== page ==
Eruch Kimball ’03 is an electric bassist, composer, arranger, audio engineer and marketing professional. Originally a Professional Music major in performance and songwriting, he completed Master Certificates in Film Scoring and Music Business through Berklee Online and is currently competing an MBA in Marketing. Over his 16 years of music industry experience he has performed and engineered over 3000 concerts for over 2 million people across the U.S. and East Asia. A military veteran, he served six years of active duty service with the U.S. Army Band. He owns and operates SynchroMuse LLC, an audio branding and music services company based out of Los Angeles. He loves to blog about life and food and is developing an online community where these two passions of his intersect called Urban Bento. You can follow him, his music, and his writing on Facebook, Twitter, and Instagram (@urbanbento, @synchromuse)
Name: Eruch Kimball
Major(s): BM in Professional Music; Orchestration for Film and TV (Online), Music Business (Online)
Hometown: Myrtle Beach, South Carolina
Current City: Los Angeles, CA
What has been the most challenging thing about your transition from college to career?
Balancing my artistic, career, and life goals. Basically finding time to practice and develop while also building on my skill set and career path and being able to pay rent and eat well.
How does your degree play a role in your current career path?
My degrees have all been focused on building upon related skill sets to make myself very valuable in a lot of ways. You don’t need a degree to be a great player, but having the theory knowledge, a common musical and professional standard to live up to, and some business acumen can give you the edge above the next guy (or girl) in line for the gig you’re after. The more ways you have to “sell yourself”, performing, arranging, composing, engineering, marketing, automatically you’ll become more connected and increase your chances of success.
How has your Berklee experience shaped your view of the music industry? Was it spot on or did you need to shift your perspective?
Having worked with many professional and semi-professional musicians since Berklee I’ve noticed just how thorough the curriculum at Berklee is and how vastly influential the Alumni community continues to be in the music and entertainment industries. The competitive nature really reflects the real world of required skills and passion that a graduate must have to make it in our business.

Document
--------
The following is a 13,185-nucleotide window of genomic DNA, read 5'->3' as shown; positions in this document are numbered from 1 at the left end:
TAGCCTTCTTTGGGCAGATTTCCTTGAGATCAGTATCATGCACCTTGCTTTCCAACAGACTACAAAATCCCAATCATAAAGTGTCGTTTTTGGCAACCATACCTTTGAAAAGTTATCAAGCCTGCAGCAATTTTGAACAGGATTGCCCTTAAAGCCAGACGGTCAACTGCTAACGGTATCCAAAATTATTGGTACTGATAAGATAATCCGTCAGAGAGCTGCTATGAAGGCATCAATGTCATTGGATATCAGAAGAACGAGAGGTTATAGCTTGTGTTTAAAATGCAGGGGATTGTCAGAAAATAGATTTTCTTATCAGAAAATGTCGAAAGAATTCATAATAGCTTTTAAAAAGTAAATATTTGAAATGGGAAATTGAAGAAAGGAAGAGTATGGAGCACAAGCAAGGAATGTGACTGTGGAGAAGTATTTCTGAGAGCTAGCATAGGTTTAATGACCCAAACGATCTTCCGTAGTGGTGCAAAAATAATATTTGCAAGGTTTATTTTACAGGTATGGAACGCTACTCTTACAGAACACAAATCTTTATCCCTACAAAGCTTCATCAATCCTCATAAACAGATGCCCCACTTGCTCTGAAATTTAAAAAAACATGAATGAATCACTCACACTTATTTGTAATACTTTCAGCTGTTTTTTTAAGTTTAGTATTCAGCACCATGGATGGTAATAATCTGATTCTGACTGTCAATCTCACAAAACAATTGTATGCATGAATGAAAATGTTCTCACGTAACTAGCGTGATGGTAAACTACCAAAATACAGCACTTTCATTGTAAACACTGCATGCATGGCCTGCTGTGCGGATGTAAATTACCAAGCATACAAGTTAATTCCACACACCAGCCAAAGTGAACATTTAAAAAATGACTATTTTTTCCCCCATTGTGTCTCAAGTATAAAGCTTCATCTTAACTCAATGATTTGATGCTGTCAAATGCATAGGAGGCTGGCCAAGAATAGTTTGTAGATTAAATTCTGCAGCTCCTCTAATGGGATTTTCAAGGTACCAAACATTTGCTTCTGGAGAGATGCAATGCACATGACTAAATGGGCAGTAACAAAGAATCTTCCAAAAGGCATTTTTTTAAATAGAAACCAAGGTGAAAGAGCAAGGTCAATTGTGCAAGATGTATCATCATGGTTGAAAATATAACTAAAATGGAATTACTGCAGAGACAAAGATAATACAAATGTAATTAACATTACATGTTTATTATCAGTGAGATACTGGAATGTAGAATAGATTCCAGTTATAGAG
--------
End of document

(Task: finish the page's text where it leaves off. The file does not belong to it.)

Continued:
What should a new alum focus on as they enter the job market?
Have a really clear idea of what you want to do and have a short term and a long term plan. They don’t have to be extremely detailed but as you get closer to achieving some of your smaller goals the plan should become more concrete. Also, be very willing to adapt and change your plan rather than get bummed out or, worse, give up. When I graduated I knew exactly what I wanted to do and I went for it and it didn’t work out so I shifted gears a couple times until I started making progress and I’m still working at it!
How do you connect with other people? How much does social media play a role in your career as an employee and artist?
Social Media is extremely important, but it can help you or hurt you if you’re not careful. I use all the standard stuff, Facebook, Twitter (@synchromuse), LinkedIn, PressKit, etc. Having a plan and some consistency with your online presence it extremely important if you want your network to really grow and work for you rather than feel like you’re just chasing your accounts around to keep them up to date.
What are you listening to right now?
Bass and Mandolin by Chris Thile and Edgar Meyer (Amazing!!!)
Two Five One is a series of blog posts by alumni. They write about two places (where they’re living & their hometown) answer five questions about their post-graduate experience, and it’s a one-off post. For more information about blogging for Berklee as an alumni, email email@example.com
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- The Trivium in Music – Grammar, Logic and Rhetoric - November 24, 2015